ēlDLIVE – Preview
Original Air Dates: January 8th, 2017 – ???
Synopsis: Middle Schooler Chuta Kokonose has heard a voice in his head for as long as he can remember. When he’s recruited into the space police force, his life takes a drastic change as he learns the voice in his head is far more than just another personality, but an alien to boot! Now Chuta must prove his mettle to his cold-hearted coworker and school mate, Misuzu, by protecting the universe from otherworldly criminals.
1st Episode Review (Warning: Some Spoilers to Follow):
Linny: A huge problem with elDLive (besides its ridiculously stylized spelling) is that it tries a little too hard to have a pathetic/pitiable protagonist. For someone who claims to have heard and had to deal with an inner voice all his life, Chuta does a terrible job of handling it, even though he’s already in his teens. He is constantly responding and conversing to it in public, often badmouthing people right to their face. Even his ‘tragic’ backstory about why he is forever alone seems melodramatic and forced, clearly there for the sole sake of helping explain or justify things that don’t even need to be in the first place. Like why he decides to save a particular classmate. First off, he’s already supposed to be facing off against and capturing the very alien that has his ‘friend,’ so saving him could just be part of the deal. Secondly, what teenage hero would walk away or be able to simply walk away when face to face with an evil monster? It all ultimately ends up feeling like we’re being spoon fed information we do not need or want.
Tom: Chuta is easily the biggest contention of the show. If you have trouble suspending your disbelief over his portrayal, the way he deals with the voice in his head, and his hamfisted back story, elDLive is going to be a difficult watch. The show basically hinges on Chuta and his persona, making up for a majority of the episode’s run time.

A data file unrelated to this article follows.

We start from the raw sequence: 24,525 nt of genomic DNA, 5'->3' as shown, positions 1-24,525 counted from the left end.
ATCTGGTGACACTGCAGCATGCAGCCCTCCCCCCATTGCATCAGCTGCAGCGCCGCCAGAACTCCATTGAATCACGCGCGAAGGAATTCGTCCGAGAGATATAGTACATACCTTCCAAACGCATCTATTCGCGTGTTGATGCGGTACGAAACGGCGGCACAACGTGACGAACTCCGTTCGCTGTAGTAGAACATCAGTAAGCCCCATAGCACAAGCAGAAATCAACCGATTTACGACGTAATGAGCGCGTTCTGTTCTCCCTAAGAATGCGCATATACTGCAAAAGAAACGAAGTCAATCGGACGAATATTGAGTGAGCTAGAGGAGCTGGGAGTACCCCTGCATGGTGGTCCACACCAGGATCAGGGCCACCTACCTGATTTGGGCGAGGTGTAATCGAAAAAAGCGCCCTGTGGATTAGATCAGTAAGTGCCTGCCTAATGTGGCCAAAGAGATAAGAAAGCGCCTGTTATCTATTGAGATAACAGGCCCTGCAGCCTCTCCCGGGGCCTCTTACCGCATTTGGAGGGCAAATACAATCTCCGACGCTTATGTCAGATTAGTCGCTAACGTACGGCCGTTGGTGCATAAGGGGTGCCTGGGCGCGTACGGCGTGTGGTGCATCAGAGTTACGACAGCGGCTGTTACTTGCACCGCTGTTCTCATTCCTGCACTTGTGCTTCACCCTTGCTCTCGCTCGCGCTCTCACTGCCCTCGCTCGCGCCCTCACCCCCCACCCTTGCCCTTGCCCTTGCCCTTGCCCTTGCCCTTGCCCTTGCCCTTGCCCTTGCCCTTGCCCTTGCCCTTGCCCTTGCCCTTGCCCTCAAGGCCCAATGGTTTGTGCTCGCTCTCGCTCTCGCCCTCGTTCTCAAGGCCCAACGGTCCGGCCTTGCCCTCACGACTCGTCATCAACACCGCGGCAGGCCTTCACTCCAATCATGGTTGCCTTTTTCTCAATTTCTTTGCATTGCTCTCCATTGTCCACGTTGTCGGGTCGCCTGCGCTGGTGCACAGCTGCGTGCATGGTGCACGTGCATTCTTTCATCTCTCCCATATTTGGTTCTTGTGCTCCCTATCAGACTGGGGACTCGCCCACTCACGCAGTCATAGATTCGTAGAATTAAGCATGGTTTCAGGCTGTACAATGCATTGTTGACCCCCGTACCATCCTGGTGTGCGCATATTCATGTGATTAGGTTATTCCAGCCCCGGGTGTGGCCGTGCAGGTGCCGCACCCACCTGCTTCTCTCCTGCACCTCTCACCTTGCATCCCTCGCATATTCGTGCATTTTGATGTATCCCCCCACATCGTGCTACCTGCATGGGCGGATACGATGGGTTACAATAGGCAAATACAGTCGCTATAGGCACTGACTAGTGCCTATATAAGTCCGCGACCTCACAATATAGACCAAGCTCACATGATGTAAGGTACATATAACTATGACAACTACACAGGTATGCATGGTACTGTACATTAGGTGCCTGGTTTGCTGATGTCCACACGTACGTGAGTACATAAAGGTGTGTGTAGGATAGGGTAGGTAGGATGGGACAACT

Linny: The protagonist can make or break a show and from what we’ve seen so far, he lacks likability for older audiences who might just find him too young and whiny to care about. It doesn’t help that almost everyone else in the episode gets little to no proper time to make a good impression and the supposedly almighty elDLive forces seem more like a bunch of jokers rather than a serious and powerful task force. Sure they have a big fancy spaceship but the officers inside all seem more interested in making quips than providing security against criminals.
Tom: A big issue for elDLive is just how many elements we’ve got competing for screen time. We’ve got the elDLive space police force, Chuta’s inner voice plot twist, his relationship with his friends at school, and more. The episodes does a poor job of balancing all these elements, often interrupting the flow of events to shoehorn in information we don’t need yet.
Linny: There’s so many random elements shoved into this first episode that it struggles to properly balance them. It explains the most random elements, (like the origin of a character in the middle of a fight) and fails to organically establish or explain other more important elements of the story.
Tom: A divisive aspect to the series is its more whimsical and silly designs for the aliens. We’re treated to a plethora of varying odd ball and strange designs. Personally? I find the show’s visuals a horrid miss mash of styles and designs, making the whole thing feel like a random hodgepodge of different works. But I think that’s more a me problem than something that detracts from the series and certainly if you’re looking for something a little more visually unique, well, eLDlive is certainly that.
Linny: About the aliens in the show, they’re given rather comic voices, which makes them hard to take seriously. Add to that the super sappy and angsty protagonist backstory and elDLive feels like a mishmash of varying components that might be best enjoyed by younger viewers. If Shonen is your favourite genre, elDLive might have a chance to win you over but anyone else is likely to leave less than impressed.
Tom: I’d already been familiar with elDLive thanks to its run in shonen jump a few years back as part of the Jump Start offerings. It got three chapters before it was pulled from U.S. Jump’s line up, never to be seen again in the magazine. Apparently it’s been doing well for itself in Japan, but the fact that it failed to hit with Shonen Jump’s U.S. readership potentially speaks volumes about the kind of reception it’ll find here. I feel elDLive is a jumbled mess of ideas, and there’s far better shonen available than what this offers.
ēlDLIVE is available for streaming via Crunchyroll.com.